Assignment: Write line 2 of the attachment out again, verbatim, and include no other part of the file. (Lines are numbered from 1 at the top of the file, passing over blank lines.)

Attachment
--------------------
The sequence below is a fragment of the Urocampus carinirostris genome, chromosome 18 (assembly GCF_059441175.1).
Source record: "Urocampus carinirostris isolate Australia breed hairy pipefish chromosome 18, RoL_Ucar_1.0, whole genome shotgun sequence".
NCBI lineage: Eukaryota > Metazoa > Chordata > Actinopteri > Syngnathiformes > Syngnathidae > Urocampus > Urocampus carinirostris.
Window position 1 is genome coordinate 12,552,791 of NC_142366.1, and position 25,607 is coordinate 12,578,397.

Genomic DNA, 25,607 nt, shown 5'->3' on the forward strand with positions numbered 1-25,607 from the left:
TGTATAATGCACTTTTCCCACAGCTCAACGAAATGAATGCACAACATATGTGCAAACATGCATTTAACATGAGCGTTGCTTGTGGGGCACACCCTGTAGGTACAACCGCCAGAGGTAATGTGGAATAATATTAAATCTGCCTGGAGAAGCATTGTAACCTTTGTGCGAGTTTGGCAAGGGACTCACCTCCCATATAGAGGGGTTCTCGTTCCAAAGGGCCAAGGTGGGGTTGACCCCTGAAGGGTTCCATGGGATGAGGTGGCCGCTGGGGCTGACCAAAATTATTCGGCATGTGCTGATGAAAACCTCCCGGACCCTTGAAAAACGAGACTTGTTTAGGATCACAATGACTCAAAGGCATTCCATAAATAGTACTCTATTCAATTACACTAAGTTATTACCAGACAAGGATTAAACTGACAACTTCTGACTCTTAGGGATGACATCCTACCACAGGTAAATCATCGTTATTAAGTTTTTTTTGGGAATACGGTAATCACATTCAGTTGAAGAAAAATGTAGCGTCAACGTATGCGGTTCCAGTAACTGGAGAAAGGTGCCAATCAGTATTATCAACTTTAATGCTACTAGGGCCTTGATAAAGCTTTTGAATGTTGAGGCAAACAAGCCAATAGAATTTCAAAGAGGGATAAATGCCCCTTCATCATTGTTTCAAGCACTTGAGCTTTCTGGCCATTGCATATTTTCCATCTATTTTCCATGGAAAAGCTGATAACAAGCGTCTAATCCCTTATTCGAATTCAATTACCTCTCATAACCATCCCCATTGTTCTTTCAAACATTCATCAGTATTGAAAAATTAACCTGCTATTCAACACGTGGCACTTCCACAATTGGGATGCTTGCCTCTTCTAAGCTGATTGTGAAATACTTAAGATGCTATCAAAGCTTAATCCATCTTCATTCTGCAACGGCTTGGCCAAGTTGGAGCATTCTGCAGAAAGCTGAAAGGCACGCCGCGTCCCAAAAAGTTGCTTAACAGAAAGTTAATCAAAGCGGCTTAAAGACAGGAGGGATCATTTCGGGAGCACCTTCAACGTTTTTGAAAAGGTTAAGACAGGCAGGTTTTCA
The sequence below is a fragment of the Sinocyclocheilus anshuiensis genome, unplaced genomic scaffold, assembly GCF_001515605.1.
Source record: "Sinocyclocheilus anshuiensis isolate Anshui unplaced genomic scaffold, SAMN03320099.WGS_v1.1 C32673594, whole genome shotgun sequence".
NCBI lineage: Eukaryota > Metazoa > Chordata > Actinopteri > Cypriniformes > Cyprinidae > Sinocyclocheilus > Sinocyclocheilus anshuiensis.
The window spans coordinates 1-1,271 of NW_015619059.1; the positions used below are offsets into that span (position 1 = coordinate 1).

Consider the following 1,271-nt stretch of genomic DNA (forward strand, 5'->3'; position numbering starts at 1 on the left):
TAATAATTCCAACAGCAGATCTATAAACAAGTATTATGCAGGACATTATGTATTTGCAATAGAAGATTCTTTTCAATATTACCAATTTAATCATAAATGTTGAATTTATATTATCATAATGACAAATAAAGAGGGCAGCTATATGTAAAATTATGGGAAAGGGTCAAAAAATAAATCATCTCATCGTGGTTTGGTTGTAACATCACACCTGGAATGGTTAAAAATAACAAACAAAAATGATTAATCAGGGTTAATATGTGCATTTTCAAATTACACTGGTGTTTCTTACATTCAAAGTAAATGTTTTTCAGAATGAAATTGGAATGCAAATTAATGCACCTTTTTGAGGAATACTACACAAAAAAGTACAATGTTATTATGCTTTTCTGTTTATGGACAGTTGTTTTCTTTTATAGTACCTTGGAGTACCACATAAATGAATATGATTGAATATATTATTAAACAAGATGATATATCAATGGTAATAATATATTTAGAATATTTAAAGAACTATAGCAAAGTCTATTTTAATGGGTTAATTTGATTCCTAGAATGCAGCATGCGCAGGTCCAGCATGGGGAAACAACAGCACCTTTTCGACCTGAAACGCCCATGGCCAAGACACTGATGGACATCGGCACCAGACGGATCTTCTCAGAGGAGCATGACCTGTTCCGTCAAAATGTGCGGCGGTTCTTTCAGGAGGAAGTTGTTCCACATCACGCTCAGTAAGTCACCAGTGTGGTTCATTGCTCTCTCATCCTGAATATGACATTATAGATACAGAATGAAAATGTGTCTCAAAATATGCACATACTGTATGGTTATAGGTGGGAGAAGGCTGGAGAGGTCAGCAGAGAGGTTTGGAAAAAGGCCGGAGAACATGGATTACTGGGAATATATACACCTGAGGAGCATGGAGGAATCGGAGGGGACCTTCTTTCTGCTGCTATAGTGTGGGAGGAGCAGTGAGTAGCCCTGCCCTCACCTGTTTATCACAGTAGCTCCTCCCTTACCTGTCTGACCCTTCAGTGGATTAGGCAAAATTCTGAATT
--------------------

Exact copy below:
Source record: "Urocampus carinirostris isolate Australia breed hairy pipefish chromosome 18, RoL_Ucar_1.0, whole genome shotgun sequence".